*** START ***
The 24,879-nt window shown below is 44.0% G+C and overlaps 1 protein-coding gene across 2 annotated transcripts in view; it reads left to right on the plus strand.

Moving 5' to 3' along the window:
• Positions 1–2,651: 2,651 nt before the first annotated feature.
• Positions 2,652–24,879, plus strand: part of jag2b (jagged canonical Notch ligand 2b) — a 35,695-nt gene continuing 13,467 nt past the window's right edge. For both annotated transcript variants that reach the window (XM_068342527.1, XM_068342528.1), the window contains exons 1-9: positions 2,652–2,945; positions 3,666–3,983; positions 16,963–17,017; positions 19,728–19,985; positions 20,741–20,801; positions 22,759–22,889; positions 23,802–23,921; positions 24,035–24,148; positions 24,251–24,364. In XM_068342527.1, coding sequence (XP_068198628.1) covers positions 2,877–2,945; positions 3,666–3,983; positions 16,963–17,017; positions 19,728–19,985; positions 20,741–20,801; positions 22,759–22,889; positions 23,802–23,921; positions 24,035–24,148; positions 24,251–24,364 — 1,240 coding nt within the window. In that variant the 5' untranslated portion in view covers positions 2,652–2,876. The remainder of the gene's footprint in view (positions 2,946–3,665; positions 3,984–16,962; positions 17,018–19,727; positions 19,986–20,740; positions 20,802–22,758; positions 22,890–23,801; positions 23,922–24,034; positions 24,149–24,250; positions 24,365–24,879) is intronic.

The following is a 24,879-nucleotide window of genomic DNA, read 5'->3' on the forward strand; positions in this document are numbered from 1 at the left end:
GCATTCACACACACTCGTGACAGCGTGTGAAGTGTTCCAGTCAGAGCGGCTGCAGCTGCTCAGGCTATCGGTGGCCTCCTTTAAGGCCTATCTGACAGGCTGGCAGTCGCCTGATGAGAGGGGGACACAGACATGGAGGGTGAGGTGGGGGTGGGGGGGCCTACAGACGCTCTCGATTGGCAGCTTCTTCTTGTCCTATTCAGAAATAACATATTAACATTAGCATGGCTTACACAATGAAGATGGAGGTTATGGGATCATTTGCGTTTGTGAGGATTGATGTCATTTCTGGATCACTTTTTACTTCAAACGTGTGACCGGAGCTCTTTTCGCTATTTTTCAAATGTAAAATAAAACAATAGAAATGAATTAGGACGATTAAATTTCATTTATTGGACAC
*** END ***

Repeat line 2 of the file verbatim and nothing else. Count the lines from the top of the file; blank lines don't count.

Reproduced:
Moving 5' to 3' along the window: